ABSTRACT: Progressive death of twigs and branches (i.e. dieback) may happen in response to biotic and abiotic agents
thereby reducing tree growth and eventually death. Drought-induced dieback has been seldom studied in riparian habitats. We used retrospective tree-ring and oxygen isotope analyses to determine whether growth patterns, sensitivity to climate and hydrology, as well as access to deep subsurface water and microhabitat river variables, are related to Alnus glutinosa [L.] Gaertn. decline. Tree-ring sampling was conducted on A. glutinosa individuals showing dieback ‘declining’ (defoliated) and compared with paired ‘non‐declining’ (not defoliated) individuals in one slow-running stream. Radial growth of declining trees responded to the rate of precipitation-evapotranspiration from February to July more than non-declining. In contrast, the growth of non-declining trees positively correlated with the October river discharge of the year preceding tree-ring formation. After the severe 1998 drought, the growth of declining trees decreased in comparison to non‐declining trees, showing, since then, early warning signals of dieback. Since 1998, resilience decreased as drought events accumulate in declining trees, but not in non-declining trees. Also, trees situated near to the active river channel recover better from drought. In the 1998 tree ring, we found differences in δ18O between vigour classes suggesting that nondeclining trees had access to deeper water pools in drought years. Our findings provide new information that could be used to forecast changes in black alder dynamics under the current climate change scenario, especially at the species’ xeric range edges, and assist managers in designing riparian forest adaptation strategies.
ABSTRACT: In this study, we assess the potential of ants as bioindicators of riparian ecological health in two river types (upland and lowland type) located in the Catalonian region. We proposed to understand to what extent do metrics based on ant responses provide useful information that cannot be presented by traditional biophysical assessments while attempting an approach to creating an ant-based multimetric index (ant-based MMI) of the riparian ecological health. A total of 22 ant species were identified, and 42 metrics related to ant foraging activity, species richness, and functional traits were evaluated as potential core metrics of the index. Riparian features and proximal land use land cover (LULC) were used to distinguish disturbed from less disturbed sites. We found that ant communities strongly responded to human disturbance. When compared with an exclusively physical-based index for the assessment of the riparian health, the ant-based MMI was more sensitive to human disturbance, by also reacting to the effects of the surrounding LULC pressure. This study provides a preliminary approach for an ant-based assessment tool to evaluate the health of riparian corridors although additional research is required to include other river types and a wider stressor gradient before a wider application.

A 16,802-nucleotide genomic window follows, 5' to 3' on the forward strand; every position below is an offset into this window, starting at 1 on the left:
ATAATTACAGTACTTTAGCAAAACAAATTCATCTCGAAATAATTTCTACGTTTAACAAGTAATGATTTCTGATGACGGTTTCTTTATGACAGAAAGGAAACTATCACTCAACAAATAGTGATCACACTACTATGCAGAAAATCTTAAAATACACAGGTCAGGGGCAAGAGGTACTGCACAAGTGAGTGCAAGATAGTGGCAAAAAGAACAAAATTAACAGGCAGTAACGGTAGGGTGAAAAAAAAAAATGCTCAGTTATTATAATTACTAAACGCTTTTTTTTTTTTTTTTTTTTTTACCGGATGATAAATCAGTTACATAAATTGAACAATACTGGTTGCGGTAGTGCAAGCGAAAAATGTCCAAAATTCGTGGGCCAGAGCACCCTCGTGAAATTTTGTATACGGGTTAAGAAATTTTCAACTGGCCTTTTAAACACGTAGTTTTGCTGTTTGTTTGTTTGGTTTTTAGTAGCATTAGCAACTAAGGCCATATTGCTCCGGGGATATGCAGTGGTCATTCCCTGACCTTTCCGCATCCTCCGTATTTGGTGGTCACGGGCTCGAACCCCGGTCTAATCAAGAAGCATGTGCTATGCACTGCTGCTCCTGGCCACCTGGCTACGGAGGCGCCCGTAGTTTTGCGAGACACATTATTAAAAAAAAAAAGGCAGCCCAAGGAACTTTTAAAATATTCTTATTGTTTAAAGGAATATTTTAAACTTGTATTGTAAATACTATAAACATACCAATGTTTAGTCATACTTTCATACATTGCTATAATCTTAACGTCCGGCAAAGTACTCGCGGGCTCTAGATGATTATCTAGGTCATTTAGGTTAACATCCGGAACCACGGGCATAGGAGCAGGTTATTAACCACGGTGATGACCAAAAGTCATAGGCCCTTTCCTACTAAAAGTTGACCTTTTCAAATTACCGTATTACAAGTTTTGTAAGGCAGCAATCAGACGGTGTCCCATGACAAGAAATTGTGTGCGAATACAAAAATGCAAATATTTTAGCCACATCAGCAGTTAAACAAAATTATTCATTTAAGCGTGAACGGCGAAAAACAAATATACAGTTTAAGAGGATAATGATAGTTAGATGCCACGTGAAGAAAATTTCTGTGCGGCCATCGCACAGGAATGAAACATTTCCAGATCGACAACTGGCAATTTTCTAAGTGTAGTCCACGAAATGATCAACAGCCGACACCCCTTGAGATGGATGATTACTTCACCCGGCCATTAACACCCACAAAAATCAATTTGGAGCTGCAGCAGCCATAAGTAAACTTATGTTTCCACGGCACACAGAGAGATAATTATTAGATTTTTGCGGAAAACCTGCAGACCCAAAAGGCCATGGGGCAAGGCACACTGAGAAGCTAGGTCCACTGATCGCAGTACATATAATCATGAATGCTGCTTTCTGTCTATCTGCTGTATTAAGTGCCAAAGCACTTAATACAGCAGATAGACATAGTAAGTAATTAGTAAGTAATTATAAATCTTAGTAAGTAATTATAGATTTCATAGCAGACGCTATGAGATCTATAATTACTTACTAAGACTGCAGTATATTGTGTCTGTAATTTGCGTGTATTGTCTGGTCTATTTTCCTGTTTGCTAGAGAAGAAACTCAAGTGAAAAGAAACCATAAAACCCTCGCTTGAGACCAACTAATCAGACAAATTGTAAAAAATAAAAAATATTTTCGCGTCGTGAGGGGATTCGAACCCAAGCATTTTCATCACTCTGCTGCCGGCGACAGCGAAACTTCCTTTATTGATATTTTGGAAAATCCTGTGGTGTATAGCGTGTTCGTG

ABSTRACT: The environmental and health impacts that occurred in the city of Granollers (Barcelona, Spain) ultimately led to a public rejection of natural surroundings, which became polluted and neglected places. The regeneration of these degraded spaces required an ambitious and multidimensional revitalisation programme to re-establish their ecological and cultural functions. This paper describes and evaluates the arduous restoration process carried out over more than 20 years, analysing the outcomes, challenges and setbacks involved in achieving a more resilient, green and liveable city. This paper examines innovative projects with nature-based solutions, such as the river restoration project to naturalise and release the Congost River, and the creation of a lagoon-based system in the Can Cabanyes area to foster biodiversity and create a local green economy based on the reuse of water. The paper presents evidence of the contribution of a long-term local restoration programme to the improvement of biodiversity and health in a medium-sized city. Empirical evidence has demonstrated a remarkable ecological improvement of the restored habitats. Social appraisal of the project has notably increased over the years, although some long-standing negative views persist regarding the restored river areas. The overarching strategy implemented in Granollers has transformed and empowered the city, multiplying the local green infrastructure and creating a valuable public corridor between the city and the regenerated spaces.